Release Date: Jun 7, 2011
Record label: Alive Naturalsound Records
Genre(s): Pop/Rock, Alternative/Indie Rock, Alternative Pop/Rock, Garage Punk, Indie Rock, American Trad Rock
Almost three years have passed since Brian Olive emerged from the vault of the Cincinnati pawn-shop-turned-recording-studio he helped build clutching his excellent full-length solo debut. Yet it appears the ex-Soledad Brother hasn’t just been busy touring and helping out friends—most recently as guest player on label-mate T-Model Ford’s album Taledragger—but has also been behind the console developing his knob-twiddling skills. Two of Everything is as complex as it is catchy.
On his second solo album, former Greenhornes and Soledad Brothers guitarist Brian Olive once again offers an eclectic variety of R&B-based sounds, but his approach has changed just a bit. For Two of Everything, Olive enlisted the production expertise of Dan Auerbach from the Black Keys, and while the album still has a solid, bluesy foundation, the songs here sound cooler and slinkier, with echoes of vintage funk and groove jazz cropping up in the mix, and a good bit more refinement audible in the melodies and performances compared to his self-titled debut. Two of Everything doesn't sound like Olive has turned his back on his blues-based earlier work, but he is veering in a different direction; the results sometimes suggest a Midwestern take on Northern soul as Olive and Auerbach throw just a little pop polish on Olive's vocals and let the pianos and saxophones give the music a subtle but distinct retro feel, even as the steady pulse of several tunes nods politely to hip-hop.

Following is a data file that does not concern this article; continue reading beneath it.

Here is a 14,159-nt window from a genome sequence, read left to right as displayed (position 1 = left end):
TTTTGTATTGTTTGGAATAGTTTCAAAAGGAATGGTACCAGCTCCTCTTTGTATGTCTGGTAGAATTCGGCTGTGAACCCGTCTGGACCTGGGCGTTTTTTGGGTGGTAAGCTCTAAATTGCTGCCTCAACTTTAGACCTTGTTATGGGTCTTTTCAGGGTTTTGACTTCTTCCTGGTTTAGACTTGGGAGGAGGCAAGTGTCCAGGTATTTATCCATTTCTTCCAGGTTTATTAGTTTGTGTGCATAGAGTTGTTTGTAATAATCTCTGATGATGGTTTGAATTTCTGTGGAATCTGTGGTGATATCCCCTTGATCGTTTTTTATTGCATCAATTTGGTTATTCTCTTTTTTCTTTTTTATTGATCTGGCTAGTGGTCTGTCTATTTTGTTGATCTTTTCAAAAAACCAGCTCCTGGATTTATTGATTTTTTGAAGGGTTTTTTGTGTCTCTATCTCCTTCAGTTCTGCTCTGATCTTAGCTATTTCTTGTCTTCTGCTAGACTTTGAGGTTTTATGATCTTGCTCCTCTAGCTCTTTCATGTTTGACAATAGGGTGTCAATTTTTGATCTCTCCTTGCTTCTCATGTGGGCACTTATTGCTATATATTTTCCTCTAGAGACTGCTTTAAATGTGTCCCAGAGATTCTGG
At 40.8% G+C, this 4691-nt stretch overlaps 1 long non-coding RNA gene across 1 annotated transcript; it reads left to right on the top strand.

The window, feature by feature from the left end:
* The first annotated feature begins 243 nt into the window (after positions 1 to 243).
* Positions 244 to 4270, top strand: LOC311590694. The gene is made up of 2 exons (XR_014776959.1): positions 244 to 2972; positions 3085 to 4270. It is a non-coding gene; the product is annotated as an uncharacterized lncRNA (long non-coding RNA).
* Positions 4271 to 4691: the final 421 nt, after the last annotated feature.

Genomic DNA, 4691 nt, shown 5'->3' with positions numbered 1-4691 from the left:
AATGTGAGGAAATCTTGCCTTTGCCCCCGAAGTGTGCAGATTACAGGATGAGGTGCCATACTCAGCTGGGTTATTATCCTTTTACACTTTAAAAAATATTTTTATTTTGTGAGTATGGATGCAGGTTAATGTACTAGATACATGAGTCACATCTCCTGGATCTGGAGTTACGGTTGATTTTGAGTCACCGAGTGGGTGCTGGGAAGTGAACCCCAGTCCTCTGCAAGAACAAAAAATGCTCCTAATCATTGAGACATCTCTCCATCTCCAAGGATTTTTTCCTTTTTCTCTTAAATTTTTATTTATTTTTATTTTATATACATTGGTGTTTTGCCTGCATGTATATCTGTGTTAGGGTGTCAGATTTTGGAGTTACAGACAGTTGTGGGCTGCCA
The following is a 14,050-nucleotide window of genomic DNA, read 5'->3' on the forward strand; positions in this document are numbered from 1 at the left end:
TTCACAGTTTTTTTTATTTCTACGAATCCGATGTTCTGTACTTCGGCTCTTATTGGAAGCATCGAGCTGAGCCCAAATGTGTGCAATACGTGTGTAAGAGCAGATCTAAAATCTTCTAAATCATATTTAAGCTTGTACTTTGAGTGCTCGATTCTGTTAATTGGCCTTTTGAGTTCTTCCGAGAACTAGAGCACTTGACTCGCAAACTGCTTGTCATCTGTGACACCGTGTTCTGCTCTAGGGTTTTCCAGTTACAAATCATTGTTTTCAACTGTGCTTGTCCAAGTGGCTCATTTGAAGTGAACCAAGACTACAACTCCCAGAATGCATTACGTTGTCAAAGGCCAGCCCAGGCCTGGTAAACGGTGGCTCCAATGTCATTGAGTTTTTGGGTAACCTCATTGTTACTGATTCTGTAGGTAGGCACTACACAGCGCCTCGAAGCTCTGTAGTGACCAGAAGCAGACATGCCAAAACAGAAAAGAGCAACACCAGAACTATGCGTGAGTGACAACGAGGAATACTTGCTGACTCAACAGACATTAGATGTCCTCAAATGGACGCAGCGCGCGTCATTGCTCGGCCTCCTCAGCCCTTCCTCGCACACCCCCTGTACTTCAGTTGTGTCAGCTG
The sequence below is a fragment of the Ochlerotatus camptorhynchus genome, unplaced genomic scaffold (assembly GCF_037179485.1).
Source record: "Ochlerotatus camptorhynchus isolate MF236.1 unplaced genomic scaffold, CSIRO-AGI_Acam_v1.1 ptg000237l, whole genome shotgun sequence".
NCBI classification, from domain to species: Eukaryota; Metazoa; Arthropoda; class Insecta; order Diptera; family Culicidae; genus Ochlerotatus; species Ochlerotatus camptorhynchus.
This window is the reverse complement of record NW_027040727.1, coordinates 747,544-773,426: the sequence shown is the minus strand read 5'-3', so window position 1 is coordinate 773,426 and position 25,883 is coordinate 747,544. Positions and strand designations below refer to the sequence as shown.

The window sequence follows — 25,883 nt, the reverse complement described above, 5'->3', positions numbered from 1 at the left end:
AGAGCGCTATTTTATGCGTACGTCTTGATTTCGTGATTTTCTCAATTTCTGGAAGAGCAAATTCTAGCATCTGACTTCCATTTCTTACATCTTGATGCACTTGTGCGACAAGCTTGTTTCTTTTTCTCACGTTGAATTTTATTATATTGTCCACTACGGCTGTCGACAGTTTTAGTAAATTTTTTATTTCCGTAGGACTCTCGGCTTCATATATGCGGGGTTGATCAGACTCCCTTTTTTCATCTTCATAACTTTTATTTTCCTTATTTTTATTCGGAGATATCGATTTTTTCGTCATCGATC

Under the alias Oliver Henry, Brian Olive cut his chops in bands such as the Soledad Brothers and the Greenhornes: retro-leaning, attitudinal outfits who came to some prominence in the slipstream of the White Stripes. Next up are sax parts on Dr John's next album, but in the meantime Olive's second solo offering lends a pleasingly spacey, psychedelic edge to vintage sounds, with sympathetic production provided by the Black Keys' Dan Auerbach. You could argue retro soul and R&B are two of the decade's hegemonic sounds, but there's no vamping here.
Brian Olive has his roots in the raw, guitar-dominated garage scene that spawned the Black Keys (whose Dan Auerbach co-produced Two of Everything), the White Stripes and two of his own alma maters, the Greenhornes and Soledad Brothers. What sets Olive apart from all of them is that he's not in thrall to the guitar. In the thrusting blues-rock of Back Sliding Soul, the guitar is all but buried beneath rollicking piano and belligerent blasts of saxophone; when it's allowed to surge up for the chorus, the effect is thrilling.